switzerland & liechtenstein
a solo alpine adventure in search of a micronation
Where: Basel, Sargans and Vaduz
Switzerland & Liechtenstein, Central Europe
When: April 2014
What: Rathaus, The Munster, River Rhine, Lalleking, Spalentor City Gate, Tinguley Fountain, Sargans Schloss, Swiss Railways, Liechtenstein Passport Stamp, Vaduz Schloss, Triesenberg Village, Alps Panorama.
Counter: 1 country
Illnesses or mishaps: Carting my backpack all the way up to Vaduz Schloss.
This was a double country trip using Switzerland to gain access to the Lilliputian country of Liechtenstein nestled tightly against Switzerland's eastern edge. Liechtenstein has no airport and so the easiest, and most well-trodden, route into the country is through Switzerland - with many travellers opting to fly to Zurich in eastern Switzerland. Not one to follow the crowd, my entry point was a city called Basel in the north west. The plan? To travel the 160km distance by Swiss Train (SBB) from the north to the eastern border at Sargans and then catch a bus from there to Liechtenstein's miniature capital Vaduz. These train journeys are a bit pricey at £90 return unless you do what I did and book the super-advanced tickets on SBB's nifty little website. This chopped the price down to less than half this amount - but did mean that I was booked on a specific train with no flexibility. This does inevitably entail a little more stress on the day but saved me fifty quid - a small but significant saving, especially considering how expensive Switzerland was going to be (£4 for a Starbucks coffee, anyone?!)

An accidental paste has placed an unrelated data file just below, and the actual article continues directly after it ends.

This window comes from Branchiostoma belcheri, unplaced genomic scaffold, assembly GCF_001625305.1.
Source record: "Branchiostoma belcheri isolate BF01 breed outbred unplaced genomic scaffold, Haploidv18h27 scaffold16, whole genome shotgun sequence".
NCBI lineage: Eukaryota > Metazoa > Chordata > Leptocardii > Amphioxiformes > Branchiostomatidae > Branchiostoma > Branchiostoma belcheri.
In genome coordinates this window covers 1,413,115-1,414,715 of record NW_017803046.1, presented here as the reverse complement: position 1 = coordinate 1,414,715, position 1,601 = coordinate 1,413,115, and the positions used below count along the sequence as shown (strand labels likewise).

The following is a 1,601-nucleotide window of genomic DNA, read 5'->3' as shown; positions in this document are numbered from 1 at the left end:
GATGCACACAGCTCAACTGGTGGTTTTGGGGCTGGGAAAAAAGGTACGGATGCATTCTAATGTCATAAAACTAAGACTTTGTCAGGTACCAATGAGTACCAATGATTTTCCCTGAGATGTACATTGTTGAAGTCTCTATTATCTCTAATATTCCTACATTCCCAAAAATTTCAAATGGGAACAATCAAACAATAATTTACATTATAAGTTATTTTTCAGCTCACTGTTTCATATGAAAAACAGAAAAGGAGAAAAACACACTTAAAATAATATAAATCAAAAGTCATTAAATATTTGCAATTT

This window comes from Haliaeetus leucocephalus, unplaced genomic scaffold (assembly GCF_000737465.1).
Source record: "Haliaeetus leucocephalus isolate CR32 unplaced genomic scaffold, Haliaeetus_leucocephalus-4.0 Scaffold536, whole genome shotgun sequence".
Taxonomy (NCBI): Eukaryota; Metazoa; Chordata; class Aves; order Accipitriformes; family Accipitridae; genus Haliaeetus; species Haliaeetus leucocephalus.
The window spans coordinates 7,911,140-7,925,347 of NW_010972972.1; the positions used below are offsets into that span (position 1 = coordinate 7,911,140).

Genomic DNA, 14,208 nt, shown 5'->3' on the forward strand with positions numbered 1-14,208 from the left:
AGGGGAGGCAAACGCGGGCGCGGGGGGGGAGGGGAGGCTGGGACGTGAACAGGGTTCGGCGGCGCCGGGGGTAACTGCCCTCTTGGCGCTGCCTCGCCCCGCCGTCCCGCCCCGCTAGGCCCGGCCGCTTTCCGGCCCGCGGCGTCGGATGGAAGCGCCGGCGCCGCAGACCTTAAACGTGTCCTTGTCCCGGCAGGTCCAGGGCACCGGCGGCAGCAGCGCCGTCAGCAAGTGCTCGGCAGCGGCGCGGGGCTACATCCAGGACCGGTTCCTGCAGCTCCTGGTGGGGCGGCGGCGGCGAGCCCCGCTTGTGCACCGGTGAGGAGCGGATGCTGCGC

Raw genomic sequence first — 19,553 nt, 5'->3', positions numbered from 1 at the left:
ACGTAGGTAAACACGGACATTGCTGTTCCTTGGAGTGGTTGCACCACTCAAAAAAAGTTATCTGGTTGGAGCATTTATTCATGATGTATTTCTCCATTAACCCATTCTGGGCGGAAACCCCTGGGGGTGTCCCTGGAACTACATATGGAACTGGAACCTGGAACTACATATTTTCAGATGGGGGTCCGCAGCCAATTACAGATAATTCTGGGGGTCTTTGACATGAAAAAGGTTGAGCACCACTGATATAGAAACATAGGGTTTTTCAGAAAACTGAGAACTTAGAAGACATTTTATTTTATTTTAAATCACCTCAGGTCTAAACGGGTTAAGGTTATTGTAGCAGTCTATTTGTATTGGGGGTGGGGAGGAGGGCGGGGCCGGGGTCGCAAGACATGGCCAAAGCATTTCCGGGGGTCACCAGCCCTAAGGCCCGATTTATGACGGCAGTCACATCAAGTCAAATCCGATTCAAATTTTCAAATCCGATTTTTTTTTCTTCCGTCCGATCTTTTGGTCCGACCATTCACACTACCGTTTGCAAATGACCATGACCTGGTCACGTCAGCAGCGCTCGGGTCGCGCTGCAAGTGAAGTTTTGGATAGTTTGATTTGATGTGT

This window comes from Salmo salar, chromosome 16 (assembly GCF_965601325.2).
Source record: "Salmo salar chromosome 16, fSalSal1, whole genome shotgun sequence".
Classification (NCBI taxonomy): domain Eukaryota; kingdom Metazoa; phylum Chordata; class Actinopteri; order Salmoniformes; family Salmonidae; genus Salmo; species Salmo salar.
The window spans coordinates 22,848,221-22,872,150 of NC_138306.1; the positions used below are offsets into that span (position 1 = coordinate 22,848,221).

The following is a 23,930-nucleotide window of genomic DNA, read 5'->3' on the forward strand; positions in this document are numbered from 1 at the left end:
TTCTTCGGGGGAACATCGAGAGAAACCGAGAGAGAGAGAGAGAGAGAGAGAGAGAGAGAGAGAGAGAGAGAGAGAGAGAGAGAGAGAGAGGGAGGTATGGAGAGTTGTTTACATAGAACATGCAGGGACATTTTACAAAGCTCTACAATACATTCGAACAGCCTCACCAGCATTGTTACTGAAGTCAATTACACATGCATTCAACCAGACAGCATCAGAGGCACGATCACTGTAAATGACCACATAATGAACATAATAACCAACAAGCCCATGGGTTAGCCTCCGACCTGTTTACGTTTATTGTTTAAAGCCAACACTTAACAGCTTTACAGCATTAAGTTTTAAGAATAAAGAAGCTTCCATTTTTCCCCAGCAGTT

Travelling to Liechtenstein meant I got to tick off another one of the few remaining countries on the continent I had yet to see (I now have only San Marino, Cyprus, Andorra, Belarus and Moldova to go). Liechtenstein is my 55th country, although sat on my little LIEmobil bus looking searchingly out of the window, it was unclear where Switzerland stopped and Liechtenstein began. It's always exciting knowing the exact point at which one country ends and a new one begins; undoubtedly one of the highlights of a journey involving multiple countries and border crossings. At borders languages, cultures, currencies, countryside and even clocks change at the drop of a hat, making these transition points a key punctuation mark of a long journey. As it was, transitioning from Switzerland to Liechtenstein and back again was a hassle-free and discreet affair: there are no border controls between Switzerland and Liechtenstein. On my return journey, I managed to spot where the border lay: it was between Balzers and Trubbach (see here). The only hint that this was a border? The presence of a lonely Liechtenstein flag waving in the wind as you cross the River Rhine.